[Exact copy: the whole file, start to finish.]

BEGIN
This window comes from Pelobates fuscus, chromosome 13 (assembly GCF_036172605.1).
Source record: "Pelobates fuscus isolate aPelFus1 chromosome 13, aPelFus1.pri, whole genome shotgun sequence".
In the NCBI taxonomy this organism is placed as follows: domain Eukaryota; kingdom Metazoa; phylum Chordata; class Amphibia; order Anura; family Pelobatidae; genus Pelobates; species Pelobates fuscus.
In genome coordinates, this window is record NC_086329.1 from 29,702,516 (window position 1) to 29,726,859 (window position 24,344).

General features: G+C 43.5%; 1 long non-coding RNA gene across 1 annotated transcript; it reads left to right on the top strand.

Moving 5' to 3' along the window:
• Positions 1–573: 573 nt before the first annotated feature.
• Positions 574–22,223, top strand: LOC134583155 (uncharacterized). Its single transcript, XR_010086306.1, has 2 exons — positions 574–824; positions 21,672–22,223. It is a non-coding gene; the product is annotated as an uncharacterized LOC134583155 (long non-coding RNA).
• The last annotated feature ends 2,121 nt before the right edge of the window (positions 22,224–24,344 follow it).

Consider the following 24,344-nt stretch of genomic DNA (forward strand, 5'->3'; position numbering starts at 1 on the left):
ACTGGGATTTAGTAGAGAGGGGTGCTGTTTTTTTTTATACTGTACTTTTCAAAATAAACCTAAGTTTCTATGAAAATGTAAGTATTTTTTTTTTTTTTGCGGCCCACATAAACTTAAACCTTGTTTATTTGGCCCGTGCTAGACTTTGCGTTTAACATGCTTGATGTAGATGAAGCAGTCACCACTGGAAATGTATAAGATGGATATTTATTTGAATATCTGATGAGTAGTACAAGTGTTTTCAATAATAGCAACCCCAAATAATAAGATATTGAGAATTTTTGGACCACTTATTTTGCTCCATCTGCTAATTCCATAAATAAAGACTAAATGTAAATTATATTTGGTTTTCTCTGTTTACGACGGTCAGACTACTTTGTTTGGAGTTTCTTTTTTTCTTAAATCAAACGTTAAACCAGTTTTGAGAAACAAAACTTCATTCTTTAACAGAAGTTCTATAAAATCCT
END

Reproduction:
This window comes from Pelobates fuscus, chromosome 13 (assembly GCF_036172605.1).
Source record: "Pelobates fuscus isolate aPelFus1 chromosome 13, aPelFus1.pri, whole genome shotgun sequence".
In the NCBI taxonomy this organism is placed as follows: domain Eukaryota; kingdom Metazoa; phylum Chordata; class Amphibia; order Anura; family Pelobatidae; genus Pelobates; species Pelobates fuscus.
In genome coordinates, this window is record NC_086329.1 from 29,702,516 (window position 1) to 29,726,859 (window position 24,344).

General features: G+C 43.5%; 1 long non-coding RNA gene across 1 annotated transcript; it reads left to right on the top strand.

Moving 5' to 3' along the window:
• Positions 1–573: 573 nt before the first annotated feature.
• Positions 574–22,223, top strand: LOC134583155 (uncharacterized). Its single transcript, XR_010086306.1, has 2 exons — positions 574–824; positions 21,672–22,223. It is a non-coding gene; the product is annotated as an uncharacterized LOC134583155 (long non-coding RNA).
• The last annotated feature ends 2,121 nt before the right edge of the window (positions 22,224–24,344 follow it).

Consider the following 24,344-nt stretch of genomic DNA (forward strand, 5'->3'; position numbering starts at 1 on the left):
ACTGGGATTTAGTAGAGAGGGGTGCTGTTTTTTTTTATACTGTACTTTTCAAAATAAACCTAAGTTTCTATGAAAATGTAAGTATTTTTTTTTTTTTTGCGGCCCACATAAACTTAAACCTTGTTTATTTGGCCCGTGCTAGACTTTGCGTTTAACATGCTTGATGTAGATGAAGCAGTCACCACTGGAAATGTATAAGATGGATATTTATTTGAATATCTGATGAGTAGTACAAGTGTTTTCAATAATAGCAACCCCAAATAATAAGATATTGAGAATTTTTGGACCACTTATTTTGCTCCATCTGCTAATTCCATAAATAAAGACTAAATGTAAATTATATTTGGTTTTCTCTGTTTACGACGGTCAGACTACTTTGTTTGGAGTTTCTTTTTTTCTTAAATCAAACGTTAAACCAGTTTTGAGAAACAAAACTTCATTCTTTAACAGAAGTTCTATAAAATCCT